Removing OnlyShowIn / NotShowIn from desktop actions

Dylan McCall dylanmccall at
Wed Jul 3 10:59:56 PDT 2013

On 3 July 2013 10:18, Sebastien Bacher <seb128 at> wrote:
> Le 03/07/2013 17:12, Jasper St. Pierre a écrit :
>> Why shouldn't an application be able to start a KDE project under GNOME?
> Because if your IDE know about 15 types of projects you probably don't want your desktop lists all those, in its context menu, but only favor the ones you recommend. Users who want to change from the default/recommendation can tweak their launcher or open the IDE and start a project rom there

I don't understand why anyone would use (static!) desktop actions for
that kind of stuff in the first place. Most IDEs I have encountered
are very modular, very configurable, and have a pretty big assortment
of possible project templates. Just to begin with, I think it's a huge
over-simplification to assume that the user's current desktop has
anything to do with what type of software he is likely to build. (And
that can really only be applied to an IDE in the first place, which is
a pretty specialized application). I'm using GNOME Shell, but a month
ago I was much more likely to be building a web project, an Android
project or an Ubuntu Touch project. The only thing that can provide a
decent interface for choosing the right template is the IDE itself,
and a flat menu (which is the only thing Desktop Actions can really
describe) is never going to work for that anyway. Further, there's no
real reason to get so specific at that stage, since all we're doing is
postponing the inevitable "describe your project" dialog. Having all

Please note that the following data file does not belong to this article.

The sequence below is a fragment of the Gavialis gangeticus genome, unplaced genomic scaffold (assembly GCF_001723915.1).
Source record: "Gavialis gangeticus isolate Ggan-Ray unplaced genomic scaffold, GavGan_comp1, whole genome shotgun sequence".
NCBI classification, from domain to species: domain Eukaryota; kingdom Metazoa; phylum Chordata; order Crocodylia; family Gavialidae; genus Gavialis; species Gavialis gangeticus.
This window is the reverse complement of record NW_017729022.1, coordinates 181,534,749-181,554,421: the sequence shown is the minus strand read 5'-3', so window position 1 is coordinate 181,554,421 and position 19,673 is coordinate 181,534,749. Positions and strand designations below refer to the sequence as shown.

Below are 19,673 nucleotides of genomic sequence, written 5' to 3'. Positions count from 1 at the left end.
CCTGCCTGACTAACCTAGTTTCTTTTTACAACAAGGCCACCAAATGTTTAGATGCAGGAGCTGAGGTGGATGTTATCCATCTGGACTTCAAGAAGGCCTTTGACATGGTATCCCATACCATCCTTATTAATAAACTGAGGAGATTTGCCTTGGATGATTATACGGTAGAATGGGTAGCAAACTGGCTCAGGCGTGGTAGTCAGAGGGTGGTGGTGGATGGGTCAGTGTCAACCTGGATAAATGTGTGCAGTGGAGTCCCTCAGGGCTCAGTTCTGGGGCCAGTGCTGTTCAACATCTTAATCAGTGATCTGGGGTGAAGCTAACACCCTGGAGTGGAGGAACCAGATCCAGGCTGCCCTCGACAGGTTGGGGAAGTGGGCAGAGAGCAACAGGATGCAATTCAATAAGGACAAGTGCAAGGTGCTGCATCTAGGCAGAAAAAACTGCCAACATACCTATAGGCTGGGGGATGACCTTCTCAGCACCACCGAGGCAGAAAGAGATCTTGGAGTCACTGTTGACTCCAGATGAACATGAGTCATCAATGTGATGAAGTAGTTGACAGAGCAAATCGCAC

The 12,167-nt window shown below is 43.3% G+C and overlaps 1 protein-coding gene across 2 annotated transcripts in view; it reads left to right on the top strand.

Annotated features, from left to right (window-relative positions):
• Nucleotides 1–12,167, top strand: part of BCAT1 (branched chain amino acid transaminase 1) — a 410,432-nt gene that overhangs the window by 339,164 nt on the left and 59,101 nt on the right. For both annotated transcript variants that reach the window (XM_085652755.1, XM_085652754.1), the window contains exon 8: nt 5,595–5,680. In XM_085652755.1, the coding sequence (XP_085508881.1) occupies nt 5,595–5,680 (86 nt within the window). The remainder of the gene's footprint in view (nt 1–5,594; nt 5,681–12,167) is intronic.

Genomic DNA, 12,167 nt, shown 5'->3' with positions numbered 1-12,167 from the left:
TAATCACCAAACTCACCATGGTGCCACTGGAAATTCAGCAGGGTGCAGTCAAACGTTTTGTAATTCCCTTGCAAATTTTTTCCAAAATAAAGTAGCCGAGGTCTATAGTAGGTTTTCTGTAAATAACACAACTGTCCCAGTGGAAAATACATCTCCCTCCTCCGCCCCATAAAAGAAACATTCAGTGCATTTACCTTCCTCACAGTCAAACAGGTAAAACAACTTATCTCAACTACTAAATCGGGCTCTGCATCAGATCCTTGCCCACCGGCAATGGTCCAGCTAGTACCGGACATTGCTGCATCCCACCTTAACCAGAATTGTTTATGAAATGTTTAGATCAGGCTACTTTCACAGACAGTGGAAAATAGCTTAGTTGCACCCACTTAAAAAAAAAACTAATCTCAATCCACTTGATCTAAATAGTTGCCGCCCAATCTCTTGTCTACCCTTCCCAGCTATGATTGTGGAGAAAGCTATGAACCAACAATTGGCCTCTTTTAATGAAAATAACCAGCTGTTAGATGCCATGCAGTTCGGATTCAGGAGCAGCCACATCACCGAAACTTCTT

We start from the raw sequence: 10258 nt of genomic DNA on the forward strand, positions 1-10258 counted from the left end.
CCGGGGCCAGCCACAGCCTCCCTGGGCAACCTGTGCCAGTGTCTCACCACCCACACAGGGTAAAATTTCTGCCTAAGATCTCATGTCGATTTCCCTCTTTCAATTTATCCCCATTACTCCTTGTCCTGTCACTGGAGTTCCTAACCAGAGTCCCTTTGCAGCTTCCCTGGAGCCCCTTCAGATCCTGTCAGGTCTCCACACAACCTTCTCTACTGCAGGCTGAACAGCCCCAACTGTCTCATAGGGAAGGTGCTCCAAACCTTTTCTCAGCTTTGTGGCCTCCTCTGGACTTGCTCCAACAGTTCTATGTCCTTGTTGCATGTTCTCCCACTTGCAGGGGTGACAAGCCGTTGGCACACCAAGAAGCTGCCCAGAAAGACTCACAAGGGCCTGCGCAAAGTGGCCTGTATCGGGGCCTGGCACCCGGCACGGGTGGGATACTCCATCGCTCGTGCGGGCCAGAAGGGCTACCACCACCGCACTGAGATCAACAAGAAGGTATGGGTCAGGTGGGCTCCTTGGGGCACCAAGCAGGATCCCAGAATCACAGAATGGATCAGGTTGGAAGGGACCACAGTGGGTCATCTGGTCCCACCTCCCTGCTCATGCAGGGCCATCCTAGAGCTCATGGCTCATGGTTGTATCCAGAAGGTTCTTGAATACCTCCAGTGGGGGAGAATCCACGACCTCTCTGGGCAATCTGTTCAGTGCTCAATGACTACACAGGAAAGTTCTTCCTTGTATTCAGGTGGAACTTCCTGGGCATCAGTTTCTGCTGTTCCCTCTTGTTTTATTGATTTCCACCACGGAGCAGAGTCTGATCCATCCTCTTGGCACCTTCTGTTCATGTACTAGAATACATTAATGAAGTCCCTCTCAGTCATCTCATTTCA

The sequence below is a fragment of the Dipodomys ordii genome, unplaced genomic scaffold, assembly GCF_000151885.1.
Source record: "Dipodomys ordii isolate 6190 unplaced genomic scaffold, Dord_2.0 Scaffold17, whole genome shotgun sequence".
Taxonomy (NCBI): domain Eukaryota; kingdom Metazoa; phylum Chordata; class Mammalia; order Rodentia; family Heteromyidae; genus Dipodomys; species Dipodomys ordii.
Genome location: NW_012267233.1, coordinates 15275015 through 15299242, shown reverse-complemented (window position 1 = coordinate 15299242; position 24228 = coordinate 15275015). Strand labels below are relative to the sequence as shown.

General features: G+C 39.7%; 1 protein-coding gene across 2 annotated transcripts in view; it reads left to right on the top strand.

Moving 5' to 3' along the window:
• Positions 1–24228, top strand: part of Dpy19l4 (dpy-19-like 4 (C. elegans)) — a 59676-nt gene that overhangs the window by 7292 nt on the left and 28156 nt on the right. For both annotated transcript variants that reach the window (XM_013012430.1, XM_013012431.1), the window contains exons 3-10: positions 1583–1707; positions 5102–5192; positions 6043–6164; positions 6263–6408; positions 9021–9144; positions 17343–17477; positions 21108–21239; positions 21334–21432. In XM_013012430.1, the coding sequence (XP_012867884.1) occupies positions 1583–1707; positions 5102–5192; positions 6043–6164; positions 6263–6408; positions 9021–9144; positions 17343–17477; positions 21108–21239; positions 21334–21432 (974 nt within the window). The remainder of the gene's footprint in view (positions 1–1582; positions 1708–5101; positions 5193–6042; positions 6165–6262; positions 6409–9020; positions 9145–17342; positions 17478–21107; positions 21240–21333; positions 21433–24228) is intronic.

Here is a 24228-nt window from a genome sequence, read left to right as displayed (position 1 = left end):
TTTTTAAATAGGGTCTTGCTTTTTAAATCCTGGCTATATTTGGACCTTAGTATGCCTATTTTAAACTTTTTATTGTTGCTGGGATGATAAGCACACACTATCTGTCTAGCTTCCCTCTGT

those specific project choices in said flat menu will save, what, half
a second in the 60 seconds of setup for a six+ hour development
project? I think it makes considerably more sense to replace "Start a
$template project ×√10÷n" with "Start a project", and have that open a
dialog to start a project. Maybe even a nice dialog. Heck, if the
specification can actively prevent bad design, I think it should do
that with passion ;)

Now, a nice IDE might highlight particular (frequently used?) project
types in its own main menu, but that's dynamic, and Desktop Actions
are static; set in a static file that is created when an application
is built, independent of configuration changes like whether the user
has just uninstalled valac and gnome-devel or even who the user is. I
remember there was a GNOME Shell extension at one point that showed
recently used files (via Zeitgeist) in the context menu for an
application, so I wonder if that sort of thing could maybe be expanded
on as _the_ way to dynamically add actions to launchers (and also act
as a service for applications themselves), but I'll be surprised if it
makes any sense for that to affect Desktop Actions. I'm worried that
would dramatically alter the scope and complexity of documenting,
building for and implementing these (rather distinct) ideas, which
would be a bit of a shame.


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